Pak Media Virtually Blacks Out David Headley’s Revelations
ISLAMABAD: David Coleman Headley, a Pakistan-born American national who helped plot the deadly Mumbai terror attack in 2008, has testified that that he visited India seven times before the attacks to scout potential targets for his handlers in Pakistan. During the deposition,
Headley repeated the statements he had made earlier in 2011 while testifying in a US court – he said that Pakistan’s main spy agency, the ISI, was involved in planning and executing the attacks which lasted for three days and left 166 people dead.
The news of David Headley’s deposition met with a rather cold response in Pakistani newspapers and electronic media. While a couple of Urdu and English newspapers carried the news, almost all the leading television channels in Pakistan gave no or very little coverage to Headley’s testimony in which he more or less repeated what he had already told a US court.
There could be a couple of reasons behind the snubbing of Headley’s deposition by Pakistani media at large. One is that David Headley, formerly known as Syed Daood Gilani, was never given any significant coverage in Pakistani media even when he was being tried in a US court where he first stated that Pakistan’s Inter-Services Intelligence Agency provided financial, military and moral support to terrorist organisations such as the Lashkar-e-Taiba, Jaish-e-Mohammad and Hizbul Mujahideen. Pakistan, remember, has always insisted that the ISI has no links to Lashkar-e-Taiba and has categorically denied a connection of “state actors” to the Mumbai attacks.
The other reason which might have kept Headley’s deposition out of the headlines in Pakistan is that it contained nothing new apart from the revelations made by Mr Headley during Monday’s hearing that that two failed attempts to carry out terror attacks in Mumbai were made in September and October 2008.
Last but not the least, any statement directly accusing Pakistan’s powerful intelligence agency ISI of planning and executing a terror attack would be deemed as anti-Pakistan material among Pakistani media and ultimately won’t see the light of day in Pakistan.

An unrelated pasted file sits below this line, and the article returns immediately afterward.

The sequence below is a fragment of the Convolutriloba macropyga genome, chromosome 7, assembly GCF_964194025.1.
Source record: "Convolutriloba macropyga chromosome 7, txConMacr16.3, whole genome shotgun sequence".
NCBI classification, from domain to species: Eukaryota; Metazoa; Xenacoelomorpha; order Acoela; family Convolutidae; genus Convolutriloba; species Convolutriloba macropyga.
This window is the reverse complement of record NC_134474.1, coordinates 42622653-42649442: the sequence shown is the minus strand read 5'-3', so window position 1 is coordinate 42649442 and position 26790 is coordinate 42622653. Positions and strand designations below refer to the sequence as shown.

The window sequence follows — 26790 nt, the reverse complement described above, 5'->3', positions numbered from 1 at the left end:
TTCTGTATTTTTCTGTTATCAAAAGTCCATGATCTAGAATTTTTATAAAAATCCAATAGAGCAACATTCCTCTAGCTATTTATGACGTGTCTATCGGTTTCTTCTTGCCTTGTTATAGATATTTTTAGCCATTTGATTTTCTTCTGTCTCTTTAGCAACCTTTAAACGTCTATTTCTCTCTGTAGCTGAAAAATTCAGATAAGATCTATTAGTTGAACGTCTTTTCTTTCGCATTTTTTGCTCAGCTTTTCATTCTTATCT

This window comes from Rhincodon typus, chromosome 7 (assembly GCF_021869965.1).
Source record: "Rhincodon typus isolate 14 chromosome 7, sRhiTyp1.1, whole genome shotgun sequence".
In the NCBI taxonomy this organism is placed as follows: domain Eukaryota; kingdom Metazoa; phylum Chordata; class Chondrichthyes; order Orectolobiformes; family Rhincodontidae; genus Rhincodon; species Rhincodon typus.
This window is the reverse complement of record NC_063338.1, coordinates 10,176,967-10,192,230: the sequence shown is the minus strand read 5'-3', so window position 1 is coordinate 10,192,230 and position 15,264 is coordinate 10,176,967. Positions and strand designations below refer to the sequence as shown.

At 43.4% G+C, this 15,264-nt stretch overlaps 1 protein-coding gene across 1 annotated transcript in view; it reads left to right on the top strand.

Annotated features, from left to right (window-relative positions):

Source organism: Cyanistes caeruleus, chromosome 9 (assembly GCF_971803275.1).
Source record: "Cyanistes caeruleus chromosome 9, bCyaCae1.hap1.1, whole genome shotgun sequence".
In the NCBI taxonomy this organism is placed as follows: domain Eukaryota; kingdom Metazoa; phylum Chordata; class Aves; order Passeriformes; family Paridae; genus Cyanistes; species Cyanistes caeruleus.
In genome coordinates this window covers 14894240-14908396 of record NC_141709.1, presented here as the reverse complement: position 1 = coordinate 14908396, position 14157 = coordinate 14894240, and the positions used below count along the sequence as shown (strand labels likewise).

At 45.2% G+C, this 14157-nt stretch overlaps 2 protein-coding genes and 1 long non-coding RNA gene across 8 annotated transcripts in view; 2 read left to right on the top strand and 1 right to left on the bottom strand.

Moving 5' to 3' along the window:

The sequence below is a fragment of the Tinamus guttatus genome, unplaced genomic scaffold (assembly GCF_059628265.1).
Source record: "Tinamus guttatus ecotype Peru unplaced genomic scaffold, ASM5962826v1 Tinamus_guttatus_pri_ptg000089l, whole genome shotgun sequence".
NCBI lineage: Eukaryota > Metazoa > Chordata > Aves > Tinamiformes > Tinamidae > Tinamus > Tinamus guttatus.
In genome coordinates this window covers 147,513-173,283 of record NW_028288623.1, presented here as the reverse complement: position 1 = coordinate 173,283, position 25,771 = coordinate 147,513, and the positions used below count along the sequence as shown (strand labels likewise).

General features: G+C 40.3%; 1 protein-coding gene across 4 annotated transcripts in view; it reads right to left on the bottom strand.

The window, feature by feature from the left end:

The only notable reaction came from the then interior minister of Pakistan, Rehman Malik. Talking to reporters in Islamabad, he claimed that David Headley was an agent hired by Indian intelligence agency RAW and that India itself was involved in the 26/11 attacks. While these claims would sound outrageously absurd to many readers on both sides of the border, Mr Malik could not care less about that.
While declaring David Headley a RAW agent, Rehman Malik, who now chairs a committee on interior and narcotics control in Pakistan’s Senate (the upper house of parliament), also questioned India’s intelligence failure, pointing out that the terrorist entered India repeatedly without any problems and spent two years photographing and filming potential targets.
India has long sought Mr Headley’s deposition in a bid to establish a direct connection between the Pakistani authorities and the deadly attacks in Mumbai.
It has alleged this clearly and submitted evidence, but the Headley statements will help generate pressure on the Pakistani government to take action against those who masterminded the Mumbai attacks. Zaki-ur-Rehman Lakhvi, one of the main accused in 26/11 and a commander with the outlawed militant group Lashkar-e-Taiba, was freed from jail last year.
Lashkar founder Hafiz Saeed, who moves freely throughout the country, recently praised the Pathankot air base attack and warned of others like it while addressing a public rally in Muzaffarabad.
David Headley’s deposition has come at a time when Pakistan has just given a clean chit to Masood Azhar, chief of the outlawed militant group Jaish-e-Muhammad, in the Pathankot attack
According to media reports in Pakistan, the investigators termed evidence provided by India insufficient and claimed that some lower-rung members of the Jaish could be behind the terror attack on the Indian airbase last month. Earlier, Pakistan had told Delhi that cell phone numbers submitted as evidence by Indian
authorities had no record in the country.